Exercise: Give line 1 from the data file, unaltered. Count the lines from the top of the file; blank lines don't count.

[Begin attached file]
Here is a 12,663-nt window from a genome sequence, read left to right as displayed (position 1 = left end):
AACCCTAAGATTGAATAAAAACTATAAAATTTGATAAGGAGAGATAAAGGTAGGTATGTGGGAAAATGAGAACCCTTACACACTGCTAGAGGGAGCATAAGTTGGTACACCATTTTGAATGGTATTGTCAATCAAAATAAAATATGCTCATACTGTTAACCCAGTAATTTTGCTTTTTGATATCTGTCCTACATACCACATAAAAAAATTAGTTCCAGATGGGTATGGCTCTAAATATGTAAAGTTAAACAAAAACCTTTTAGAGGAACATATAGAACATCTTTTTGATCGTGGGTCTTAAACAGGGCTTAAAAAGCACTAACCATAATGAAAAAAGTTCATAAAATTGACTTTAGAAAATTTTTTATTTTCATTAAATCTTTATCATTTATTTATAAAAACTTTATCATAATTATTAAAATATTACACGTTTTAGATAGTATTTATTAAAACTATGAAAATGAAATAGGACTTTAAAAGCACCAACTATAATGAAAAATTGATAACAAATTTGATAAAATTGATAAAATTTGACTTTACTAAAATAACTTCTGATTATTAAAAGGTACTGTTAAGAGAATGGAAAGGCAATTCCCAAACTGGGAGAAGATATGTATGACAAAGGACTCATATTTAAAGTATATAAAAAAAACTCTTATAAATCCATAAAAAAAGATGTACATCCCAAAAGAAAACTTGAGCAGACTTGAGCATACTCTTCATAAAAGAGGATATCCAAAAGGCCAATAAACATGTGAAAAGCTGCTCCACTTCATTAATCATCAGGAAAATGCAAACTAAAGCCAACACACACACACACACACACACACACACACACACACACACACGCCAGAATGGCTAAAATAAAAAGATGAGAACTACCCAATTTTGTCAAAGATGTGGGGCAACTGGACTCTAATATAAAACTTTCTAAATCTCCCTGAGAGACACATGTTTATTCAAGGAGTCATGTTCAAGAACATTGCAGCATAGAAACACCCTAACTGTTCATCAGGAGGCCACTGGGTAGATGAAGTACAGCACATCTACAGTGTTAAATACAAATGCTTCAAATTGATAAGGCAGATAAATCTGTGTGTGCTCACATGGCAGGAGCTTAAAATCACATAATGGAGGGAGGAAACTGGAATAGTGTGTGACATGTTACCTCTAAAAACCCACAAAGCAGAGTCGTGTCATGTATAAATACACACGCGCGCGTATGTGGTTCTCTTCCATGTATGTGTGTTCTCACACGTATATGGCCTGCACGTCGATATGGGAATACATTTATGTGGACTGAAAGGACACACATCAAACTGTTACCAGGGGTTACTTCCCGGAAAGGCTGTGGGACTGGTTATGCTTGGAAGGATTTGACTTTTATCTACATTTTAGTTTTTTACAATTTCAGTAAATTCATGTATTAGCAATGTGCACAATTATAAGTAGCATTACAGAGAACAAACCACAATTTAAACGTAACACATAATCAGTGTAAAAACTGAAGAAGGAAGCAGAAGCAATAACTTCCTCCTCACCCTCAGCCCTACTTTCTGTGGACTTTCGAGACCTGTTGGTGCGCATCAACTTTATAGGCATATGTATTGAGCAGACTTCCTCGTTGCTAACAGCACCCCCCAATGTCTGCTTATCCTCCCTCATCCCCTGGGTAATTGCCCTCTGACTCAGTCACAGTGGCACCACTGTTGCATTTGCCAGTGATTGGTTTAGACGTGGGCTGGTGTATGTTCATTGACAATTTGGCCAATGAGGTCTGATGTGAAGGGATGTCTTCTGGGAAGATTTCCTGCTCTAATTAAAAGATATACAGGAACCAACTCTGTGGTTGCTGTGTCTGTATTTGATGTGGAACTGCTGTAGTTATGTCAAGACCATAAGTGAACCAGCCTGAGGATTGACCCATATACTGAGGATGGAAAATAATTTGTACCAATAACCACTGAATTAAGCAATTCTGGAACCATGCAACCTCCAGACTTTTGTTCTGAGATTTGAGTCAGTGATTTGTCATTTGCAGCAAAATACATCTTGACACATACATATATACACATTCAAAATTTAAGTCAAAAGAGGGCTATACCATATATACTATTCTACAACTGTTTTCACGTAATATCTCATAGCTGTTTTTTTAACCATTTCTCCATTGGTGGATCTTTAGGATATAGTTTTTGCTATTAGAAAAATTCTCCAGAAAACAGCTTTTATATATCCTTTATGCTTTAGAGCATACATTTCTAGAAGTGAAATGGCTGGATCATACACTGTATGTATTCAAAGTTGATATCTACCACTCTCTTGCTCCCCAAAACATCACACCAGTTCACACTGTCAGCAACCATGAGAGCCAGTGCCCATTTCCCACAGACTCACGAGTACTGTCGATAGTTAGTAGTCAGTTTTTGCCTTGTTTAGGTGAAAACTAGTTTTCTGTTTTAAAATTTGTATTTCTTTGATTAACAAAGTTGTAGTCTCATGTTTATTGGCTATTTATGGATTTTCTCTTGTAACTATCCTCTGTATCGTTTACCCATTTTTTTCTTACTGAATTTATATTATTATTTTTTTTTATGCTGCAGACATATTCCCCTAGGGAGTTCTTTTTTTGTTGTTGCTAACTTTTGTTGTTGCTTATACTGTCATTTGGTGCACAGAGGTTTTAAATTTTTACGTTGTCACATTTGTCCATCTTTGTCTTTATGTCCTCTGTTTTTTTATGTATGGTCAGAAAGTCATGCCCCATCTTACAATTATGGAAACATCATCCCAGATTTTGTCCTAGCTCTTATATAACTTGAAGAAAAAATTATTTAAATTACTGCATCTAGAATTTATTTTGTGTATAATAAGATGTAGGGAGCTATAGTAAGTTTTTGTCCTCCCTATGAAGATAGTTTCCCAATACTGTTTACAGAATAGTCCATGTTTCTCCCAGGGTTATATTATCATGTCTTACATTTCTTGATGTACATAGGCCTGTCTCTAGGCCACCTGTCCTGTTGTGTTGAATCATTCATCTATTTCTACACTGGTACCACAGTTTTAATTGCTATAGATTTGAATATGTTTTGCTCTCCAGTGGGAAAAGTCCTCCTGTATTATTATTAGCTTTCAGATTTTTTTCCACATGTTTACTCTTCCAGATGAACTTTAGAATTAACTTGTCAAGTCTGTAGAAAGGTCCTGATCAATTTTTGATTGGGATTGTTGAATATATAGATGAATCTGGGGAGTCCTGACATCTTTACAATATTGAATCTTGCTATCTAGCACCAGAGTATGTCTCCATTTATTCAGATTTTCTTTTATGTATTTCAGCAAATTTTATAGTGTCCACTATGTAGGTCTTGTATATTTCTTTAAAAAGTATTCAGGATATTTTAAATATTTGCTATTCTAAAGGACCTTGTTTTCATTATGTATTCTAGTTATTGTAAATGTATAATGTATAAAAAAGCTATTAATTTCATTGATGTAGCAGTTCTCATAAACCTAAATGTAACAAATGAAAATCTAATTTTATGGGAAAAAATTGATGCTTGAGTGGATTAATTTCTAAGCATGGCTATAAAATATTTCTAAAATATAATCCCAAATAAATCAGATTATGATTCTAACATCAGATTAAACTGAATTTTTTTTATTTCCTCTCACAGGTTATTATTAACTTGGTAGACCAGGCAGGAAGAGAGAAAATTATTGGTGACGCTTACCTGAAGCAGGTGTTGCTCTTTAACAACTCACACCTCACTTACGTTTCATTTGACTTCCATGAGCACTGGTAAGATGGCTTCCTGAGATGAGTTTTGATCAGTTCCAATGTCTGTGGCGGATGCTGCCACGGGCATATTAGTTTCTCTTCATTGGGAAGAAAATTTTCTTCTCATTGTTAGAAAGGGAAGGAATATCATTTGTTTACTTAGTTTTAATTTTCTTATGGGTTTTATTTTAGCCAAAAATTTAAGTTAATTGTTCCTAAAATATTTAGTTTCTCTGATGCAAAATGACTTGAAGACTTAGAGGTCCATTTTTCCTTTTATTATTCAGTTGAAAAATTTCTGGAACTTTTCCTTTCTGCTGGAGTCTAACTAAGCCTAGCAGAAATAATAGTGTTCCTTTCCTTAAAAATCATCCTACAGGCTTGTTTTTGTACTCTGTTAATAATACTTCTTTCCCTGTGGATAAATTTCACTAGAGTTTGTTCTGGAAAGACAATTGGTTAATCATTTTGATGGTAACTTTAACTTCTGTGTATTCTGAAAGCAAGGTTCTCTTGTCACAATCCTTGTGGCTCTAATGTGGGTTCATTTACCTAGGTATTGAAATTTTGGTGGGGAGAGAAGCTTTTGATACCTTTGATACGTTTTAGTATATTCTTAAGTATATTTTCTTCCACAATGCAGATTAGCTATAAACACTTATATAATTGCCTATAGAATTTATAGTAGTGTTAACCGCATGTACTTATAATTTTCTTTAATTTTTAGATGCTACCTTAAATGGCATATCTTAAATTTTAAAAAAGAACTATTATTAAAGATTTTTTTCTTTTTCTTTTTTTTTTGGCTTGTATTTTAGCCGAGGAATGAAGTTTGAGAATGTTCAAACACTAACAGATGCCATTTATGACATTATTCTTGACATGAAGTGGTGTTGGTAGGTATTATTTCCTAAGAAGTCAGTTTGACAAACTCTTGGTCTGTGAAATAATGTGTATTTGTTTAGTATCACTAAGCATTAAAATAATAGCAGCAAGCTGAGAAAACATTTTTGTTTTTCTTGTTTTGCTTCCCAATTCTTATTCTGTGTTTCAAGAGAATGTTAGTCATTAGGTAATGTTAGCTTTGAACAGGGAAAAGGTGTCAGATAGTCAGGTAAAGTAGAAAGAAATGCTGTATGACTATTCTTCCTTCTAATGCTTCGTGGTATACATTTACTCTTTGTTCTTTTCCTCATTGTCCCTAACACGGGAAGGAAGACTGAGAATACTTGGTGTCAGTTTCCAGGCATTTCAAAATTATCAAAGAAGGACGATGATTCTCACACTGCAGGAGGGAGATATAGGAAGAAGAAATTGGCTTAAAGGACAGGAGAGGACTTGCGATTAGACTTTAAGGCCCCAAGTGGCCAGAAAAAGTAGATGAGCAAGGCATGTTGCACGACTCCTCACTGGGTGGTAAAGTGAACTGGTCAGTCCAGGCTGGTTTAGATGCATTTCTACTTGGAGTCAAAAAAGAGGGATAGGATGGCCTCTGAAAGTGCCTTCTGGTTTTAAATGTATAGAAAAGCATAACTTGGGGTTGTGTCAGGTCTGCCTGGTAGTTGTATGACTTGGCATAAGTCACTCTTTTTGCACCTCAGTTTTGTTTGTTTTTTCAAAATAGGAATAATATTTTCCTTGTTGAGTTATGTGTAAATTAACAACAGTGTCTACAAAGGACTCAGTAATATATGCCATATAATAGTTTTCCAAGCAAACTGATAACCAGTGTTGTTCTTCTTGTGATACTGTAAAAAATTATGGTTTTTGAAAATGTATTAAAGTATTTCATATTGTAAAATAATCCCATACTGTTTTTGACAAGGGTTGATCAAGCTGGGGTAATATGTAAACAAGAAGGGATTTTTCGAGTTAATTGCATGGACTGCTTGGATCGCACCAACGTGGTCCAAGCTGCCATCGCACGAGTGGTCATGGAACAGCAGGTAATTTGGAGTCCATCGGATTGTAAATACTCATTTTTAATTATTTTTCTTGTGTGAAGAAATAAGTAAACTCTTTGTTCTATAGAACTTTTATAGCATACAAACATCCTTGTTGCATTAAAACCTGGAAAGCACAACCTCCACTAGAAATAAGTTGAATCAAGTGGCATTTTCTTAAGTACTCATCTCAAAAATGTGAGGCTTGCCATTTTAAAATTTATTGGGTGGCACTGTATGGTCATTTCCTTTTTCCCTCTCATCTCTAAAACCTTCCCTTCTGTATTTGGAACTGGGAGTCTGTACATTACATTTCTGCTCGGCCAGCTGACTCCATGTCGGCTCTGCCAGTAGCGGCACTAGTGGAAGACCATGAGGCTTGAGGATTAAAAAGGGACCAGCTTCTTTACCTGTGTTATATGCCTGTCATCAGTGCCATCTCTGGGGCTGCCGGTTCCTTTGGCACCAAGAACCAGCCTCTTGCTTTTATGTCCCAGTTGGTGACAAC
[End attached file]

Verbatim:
Here is a 12,663-nt window from a genome sequence, read left to right as displayed (position 1 = left end):